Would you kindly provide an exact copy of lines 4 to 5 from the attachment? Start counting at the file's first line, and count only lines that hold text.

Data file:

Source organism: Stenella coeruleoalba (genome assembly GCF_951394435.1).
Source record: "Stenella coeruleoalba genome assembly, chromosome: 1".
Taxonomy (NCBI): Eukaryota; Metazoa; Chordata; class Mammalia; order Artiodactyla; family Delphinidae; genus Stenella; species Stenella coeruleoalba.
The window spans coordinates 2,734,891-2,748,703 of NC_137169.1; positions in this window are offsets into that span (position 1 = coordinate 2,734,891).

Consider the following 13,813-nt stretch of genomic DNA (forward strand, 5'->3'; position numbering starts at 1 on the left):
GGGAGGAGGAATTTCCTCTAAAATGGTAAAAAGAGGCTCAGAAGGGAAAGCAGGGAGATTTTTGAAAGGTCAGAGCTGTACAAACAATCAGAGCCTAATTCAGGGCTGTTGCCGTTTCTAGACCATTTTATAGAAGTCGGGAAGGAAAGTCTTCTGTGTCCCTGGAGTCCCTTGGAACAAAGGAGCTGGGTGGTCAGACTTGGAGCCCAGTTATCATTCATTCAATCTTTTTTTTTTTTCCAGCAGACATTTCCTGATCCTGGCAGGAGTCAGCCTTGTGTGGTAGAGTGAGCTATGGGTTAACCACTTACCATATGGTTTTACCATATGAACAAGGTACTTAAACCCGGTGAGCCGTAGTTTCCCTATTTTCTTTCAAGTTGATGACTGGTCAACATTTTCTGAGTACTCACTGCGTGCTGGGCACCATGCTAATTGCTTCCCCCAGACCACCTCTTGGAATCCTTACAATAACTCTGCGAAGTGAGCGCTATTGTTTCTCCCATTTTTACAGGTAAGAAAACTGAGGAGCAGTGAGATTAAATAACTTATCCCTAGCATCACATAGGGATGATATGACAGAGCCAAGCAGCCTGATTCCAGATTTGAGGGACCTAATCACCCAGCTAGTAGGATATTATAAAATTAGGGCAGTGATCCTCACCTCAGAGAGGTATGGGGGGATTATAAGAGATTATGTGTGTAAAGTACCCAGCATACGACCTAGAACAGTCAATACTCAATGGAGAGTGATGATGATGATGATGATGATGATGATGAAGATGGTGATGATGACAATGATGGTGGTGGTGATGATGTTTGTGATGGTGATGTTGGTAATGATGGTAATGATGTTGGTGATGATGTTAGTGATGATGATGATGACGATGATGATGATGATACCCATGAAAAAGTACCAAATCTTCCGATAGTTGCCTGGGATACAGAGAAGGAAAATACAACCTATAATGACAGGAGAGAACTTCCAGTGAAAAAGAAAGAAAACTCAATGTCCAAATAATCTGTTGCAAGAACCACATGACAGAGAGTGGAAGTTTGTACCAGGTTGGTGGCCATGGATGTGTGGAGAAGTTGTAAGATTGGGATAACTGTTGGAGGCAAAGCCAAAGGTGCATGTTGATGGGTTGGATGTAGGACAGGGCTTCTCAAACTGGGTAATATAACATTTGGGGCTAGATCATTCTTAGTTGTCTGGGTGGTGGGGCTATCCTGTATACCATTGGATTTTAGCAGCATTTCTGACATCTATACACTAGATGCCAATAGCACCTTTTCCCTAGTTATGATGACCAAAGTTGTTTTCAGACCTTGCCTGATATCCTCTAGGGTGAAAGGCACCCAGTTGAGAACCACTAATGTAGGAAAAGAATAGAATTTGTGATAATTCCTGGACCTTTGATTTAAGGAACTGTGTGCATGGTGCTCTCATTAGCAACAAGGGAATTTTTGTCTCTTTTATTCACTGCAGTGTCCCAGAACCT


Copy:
The window spans coordinates 2,734,891-2,748,703 of NC_137169.1; positions in this window are offsets into that span (position 1 = coordinate 2,734,891).

Consider the following 13,813-nt stretch of genomic DNA (forward strand, 5'->3'; position numbering starts at 1 on the left):